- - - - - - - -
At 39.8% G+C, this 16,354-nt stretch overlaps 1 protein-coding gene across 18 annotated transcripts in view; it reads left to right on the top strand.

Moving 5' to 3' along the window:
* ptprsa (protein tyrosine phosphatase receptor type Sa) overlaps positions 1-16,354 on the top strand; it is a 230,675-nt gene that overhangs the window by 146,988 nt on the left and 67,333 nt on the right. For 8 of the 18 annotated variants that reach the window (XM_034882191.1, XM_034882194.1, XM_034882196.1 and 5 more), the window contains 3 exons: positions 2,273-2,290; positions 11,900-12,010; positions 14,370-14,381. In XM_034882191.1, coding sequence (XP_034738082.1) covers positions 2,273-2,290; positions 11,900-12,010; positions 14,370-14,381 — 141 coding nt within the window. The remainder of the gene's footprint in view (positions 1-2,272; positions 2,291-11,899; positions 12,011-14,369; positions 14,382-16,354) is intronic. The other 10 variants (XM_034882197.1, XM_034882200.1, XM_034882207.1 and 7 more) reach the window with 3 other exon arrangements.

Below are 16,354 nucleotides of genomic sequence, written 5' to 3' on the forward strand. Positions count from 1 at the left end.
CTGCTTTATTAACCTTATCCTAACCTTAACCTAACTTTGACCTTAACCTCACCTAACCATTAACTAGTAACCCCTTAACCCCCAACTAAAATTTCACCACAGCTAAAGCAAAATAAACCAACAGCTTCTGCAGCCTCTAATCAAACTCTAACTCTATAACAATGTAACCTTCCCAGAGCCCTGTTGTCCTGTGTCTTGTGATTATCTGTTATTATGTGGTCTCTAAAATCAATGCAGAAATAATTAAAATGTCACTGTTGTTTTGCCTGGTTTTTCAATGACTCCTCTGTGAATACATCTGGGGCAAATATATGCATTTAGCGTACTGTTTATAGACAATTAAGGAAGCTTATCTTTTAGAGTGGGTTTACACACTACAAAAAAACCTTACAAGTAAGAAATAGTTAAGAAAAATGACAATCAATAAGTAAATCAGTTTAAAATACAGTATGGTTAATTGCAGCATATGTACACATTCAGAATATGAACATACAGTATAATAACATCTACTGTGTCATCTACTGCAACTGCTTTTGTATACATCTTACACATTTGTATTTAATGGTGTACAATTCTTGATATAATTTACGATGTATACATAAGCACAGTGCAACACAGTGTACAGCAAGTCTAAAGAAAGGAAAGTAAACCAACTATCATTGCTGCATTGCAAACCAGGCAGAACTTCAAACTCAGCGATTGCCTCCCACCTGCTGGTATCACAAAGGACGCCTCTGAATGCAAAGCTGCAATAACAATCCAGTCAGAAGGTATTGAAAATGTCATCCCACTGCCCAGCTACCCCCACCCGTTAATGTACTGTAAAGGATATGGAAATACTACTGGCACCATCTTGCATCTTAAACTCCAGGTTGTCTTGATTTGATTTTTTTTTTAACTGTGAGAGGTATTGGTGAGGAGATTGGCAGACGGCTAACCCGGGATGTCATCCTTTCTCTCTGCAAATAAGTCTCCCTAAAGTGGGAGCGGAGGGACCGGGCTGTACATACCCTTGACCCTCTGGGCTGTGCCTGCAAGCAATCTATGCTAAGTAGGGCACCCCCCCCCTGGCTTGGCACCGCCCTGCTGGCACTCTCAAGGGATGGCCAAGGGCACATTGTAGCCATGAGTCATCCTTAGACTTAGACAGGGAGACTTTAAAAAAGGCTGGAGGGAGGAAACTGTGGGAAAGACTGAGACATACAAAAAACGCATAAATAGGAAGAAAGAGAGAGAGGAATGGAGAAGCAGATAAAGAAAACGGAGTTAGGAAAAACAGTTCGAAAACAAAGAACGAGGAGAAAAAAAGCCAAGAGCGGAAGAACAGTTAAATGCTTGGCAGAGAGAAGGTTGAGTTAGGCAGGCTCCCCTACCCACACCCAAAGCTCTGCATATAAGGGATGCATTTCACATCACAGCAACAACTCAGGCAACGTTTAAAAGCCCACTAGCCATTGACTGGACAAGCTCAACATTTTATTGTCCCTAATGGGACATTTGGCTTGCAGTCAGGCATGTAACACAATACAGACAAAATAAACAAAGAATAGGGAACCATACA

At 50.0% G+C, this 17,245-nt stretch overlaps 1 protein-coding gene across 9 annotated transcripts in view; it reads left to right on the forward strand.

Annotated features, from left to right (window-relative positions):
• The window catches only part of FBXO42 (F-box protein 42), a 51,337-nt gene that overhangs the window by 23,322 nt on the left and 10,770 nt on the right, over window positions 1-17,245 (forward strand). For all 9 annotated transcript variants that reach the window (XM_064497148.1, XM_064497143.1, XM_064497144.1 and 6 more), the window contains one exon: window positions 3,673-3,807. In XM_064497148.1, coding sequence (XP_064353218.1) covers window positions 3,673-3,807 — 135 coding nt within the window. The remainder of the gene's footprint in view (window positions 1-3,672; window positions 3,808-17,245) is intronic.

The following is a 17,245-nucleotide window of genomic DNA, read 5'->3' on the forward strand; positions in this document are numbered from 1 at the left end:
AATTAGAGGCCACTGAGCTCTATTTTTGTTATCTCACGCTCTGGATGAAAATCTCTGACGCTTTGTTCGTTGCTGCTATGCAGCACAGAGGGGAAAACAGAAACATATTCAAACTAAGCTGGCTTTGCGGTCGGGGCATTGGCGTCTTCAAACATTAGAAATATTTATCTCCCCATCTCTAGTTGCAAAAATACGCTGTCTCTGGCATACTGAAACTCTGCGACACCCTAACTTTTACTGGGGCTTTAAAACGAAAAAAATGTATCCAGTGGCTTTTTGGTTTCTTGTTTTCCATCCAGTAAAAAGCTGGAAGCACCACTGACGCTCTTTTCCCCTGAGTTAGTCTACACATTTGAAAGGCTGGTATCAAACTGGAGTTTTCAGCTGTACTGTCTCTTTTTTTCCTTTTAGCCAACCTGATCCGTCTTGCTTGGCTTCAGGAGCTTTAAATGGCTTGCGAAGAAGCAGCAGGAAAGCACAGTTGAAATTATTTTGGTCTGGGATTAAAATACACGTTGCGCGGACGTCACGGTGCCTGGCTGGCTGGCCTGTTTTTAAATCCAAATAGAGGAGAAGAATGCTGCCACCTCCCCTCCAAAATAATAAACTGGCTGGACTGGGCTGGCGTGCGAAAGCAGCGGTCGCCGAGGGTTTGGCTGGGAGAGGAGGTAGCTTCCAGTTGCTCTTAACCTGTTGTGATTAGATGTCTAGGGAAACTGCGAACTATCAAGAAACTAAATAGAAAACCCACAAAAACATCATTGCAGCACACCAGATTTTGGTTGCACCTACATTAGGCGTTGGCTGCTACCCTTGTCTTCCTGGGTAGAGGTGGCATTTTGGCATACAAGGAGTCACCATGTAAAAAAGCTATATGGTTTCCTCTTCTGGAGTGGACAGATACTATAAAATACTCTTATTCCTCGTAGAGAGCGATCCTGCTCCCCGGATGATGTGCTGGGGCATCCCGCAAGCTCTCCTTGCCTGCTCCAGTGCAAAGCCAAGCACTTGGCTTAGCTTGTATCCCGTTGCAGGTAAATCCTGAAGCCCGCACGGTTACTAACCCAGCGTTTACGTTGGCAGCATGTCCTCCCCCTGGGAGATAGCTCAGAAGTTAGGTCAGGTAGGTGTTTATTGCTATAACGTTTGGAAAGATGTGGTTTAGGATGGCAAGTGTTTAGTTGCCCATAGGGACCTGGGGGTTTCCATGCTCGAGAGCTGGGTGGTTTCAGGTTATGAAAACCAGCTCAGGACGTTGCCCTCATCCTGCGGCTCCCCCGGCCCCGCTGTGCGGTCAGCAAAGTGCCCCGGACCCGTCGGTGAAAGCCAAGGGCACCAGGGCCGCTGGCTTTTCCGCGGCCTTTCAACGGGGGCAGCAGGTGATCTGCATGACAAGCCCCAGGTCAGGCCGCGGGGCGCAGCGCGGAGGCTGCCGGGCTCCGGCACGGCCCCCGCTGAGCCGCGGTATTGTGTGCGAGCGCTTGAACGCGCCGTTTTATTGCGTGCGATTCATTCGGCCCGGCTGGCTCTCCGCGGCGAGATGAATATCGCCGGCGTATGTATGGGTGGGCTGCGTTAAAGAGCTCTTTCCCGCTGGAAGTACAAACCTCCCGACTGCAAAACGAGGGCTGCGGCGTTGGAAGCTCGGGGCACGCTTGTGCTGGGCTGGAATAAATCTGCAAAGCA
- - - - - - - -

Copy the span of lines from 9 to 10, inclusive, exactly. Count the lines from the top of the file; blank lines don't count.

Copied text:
The following is a 17,245-nucleotide window of genomic DNA, read 5'->3' on the forward strand; positions in this document are numbered from 1 at the left end:
AATTAGAGGCCACTGAGCTCTATTTTTGTTATCTCACGCTCTGGATGAAAATCTCTGACGCTTTGTTCGTTGCTGCTATGCAGCACAGAGGGGAAAACAGAAACATATTCAAACTAAGCTGGCTTTGCGGTCGGGGCATTGGCGTCTTCAAACATTAGAAATATTTATCTCCCCATCTCTAGTTGCAAAAATACGCTGTCTCTGGCATACTGAAACTCTGCGACACCCTAACTTTTACTGGGGCTTTAAAACGAAAAAAATGTATCCAGTGGCTTTTTGGTTTCTTGTTTTCCATCCAGTAAAAAGCTGGAAGCACCACTGACGCTCTTTTCCCCTGAGTTAGTCTACACATTTGAAAGGCTGGTATCAAACTGGAGTTTTCAGCTGTACTGTCTCTTTTTTTCCTTTTAGCCAACCTGATCCGTCTTGCTTGGCTTCAGGAGCTTTAAATGGCTTGCGAAGAAGCAGCAGGAAAGCACAGTTGAAATTATTTTGGTCTGGGATTAAAATACACGTTGCGCGGACGTCACGGTGCCTGGCTGGCTGGCCTGTTTTTAAATCCAAATAGAGGAGAAGAATGCTGCCACCTCCCCTCCAAAATAATAAACTGGCTGGACTGGGCTGGCGTGCGAAAGCAGCGGTCGCCGAGGGTTTGGCTGGGAGAGGAGGTAGCTTCCAGTTGCTCTTAACCTGTTGTGATTAGATGTCTAGGGAAACTGCGAACTATCAAGAAACTAAATAGAAAACCCACAAAAACATCATTGCAGCACACCAGATTTTGGTTGCACCTACATTAGGCGTTGGCTGCTACCCTTGTCTTCCTGGGTAGAGGTGGCATTTTGGCATACAAGGAGTCACCATGTAAAAAAGCTATATGGTTTCCTCTTCTGGAGTGGACAGATACTATAAAATACTCTTATTCCTCGTAGAGAGCGATCCTGCTCCCCGGATGATGTGCTGGGGCATCCCGCAAGCTCTCCTTGCCTGCTCCAGTGCAAAGCCAAGCACTTGGCTTAGCTTGTATCCCGTTGCAGGTAAATCCTGAAGCCCGCACGGTTACTAACCCAGCGTTTACGTTGGCAGCATGTCCTCCCCCTGGGAGATAGCTCAGAAGTTAGGTCAGGTAGGTGTTTATTGCTATAACGTTTGGAAAGATGTGGTTTAGGATGGCAAGTGTTTAGTTGCCCATAGGGACCTGGGGGTTTCCATGCTCGAGAGCTGGGTGGTTTCAGGTTATGAAAACCAGCTCAGGACGTTGCCCTCATCCTGCGGCTCCCCCGGCCCCGCTGTGCGGTCAGCAAAGTGCCCCGGACCCGTCGGTGAAAGCCAAGGGCACCAGGGCCGCTGGCTTTTCCGCGGCCTTTCAACGGGGGCAGCAGGTGATCTGCATGACAAGCCCCAGGTCAGGCCGCGGGGCGCAGCGCGGAGGCTGCCGGGCTCCGGCACGGCCCCCGCTGAGCCGCGGTATTGTGTGCGAGCGCTTGAACGCGCCGTTTTATTGCGTGCGATTCATTCGGCCCGGCTGGCTCTCCGCGGCGAGATGAATATCGCCGGCGTATGTATGGGTGGGCTGCGTTAAAGAGCTCTTTCCCGCTGGAAGTACAAACCTCCCGACTGCAAAACGAGGGCTGCGGCGTTGGAAGCTCGGGGCACGCTTGTGCTGGGCTGGAATAAATCTGCAAAGCA